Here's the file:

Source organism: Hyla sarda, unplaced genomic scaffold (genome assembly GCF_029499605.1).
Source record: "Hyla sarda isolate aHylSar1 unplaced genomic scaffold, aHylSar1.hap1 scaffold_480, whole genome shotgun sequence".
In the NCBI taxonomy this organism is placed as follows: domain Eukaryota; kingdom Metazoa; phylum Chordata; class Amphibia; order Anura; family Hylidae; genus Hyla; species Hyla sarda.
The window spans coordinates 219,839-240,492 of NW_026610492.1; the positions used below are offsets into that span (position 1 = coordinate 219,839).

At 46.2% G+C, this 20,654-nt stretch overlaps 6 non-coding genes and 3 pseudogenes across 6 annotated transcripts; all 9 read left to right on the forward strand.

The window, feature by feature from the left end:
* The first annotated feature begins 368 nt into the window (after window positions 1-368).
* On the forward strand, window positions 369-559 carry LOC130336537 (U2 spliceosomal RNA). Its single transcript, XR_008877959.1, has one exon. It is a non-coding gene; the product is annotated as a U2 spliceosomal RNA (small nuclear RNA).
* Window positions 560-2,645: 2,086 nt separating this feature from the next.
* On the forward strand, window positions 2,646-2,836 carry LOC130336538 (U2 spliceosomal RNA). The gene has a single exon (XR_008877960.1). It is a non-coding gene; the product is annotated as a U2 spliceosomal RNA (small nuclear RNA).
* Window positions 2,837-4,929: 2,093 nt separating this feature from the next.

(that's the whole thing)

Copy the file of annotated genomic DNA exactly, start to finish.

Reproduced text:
Source organism: Hyla sarda, unplaced genomic scaffold (genome assembly GCF_029499605.1).
Source record: "Hyla sarda isolate aHylSar1 unplaced genomic scaffold, aHylSar1.hap1 scaffold_480, whole genome shotgun sequence".
In the NCBI taxonomy this organism is placed as follows: domain Eukaryota; kingdom Metazoa; phylum Chordata; class Amphibia; order Anura; family Hylidae; genus Hyla; species Hyla sarda.
The window spans coordinates 219,839-240,492 of NW_026610492.1; the positions used below are offsets into that span (position 1 = coordinate 219,839).

At 46.2% G+C, this 20,654-nt stretch overlaps 6 non-coding genes and 3 pseudogenes across 6 annotated transcripts; all 9 read left to right on the forward strand.

The window, feature by feature from the left end:
* The first annotated feature begins 368 nt into the window (after window positions 1-368).
* On the forward strand, window positions 369-559 carry LOC130336537 (U2 spliceosomal RNA). Its single transcript, XR_008877959.1, has one exon. It is a non-coding gene; the product is annotated as a U2 spliceosomal RNA (small nuclear RNA).
* Window positions 560-2,645: 2,086 nt separating this feature from the next.
* On the forward strand, window positions 2,646-2,836 carry LOC130336538 (U2 spliceosomal RNA). The gene has a single exon (XR_008877960.1). It is a non-coding gene; the product is annotated as a U2 spliceosomal RNA (small nuclear RNA).
* Window positions 2,837-4,929: 2,093 nt separating this feature from the next.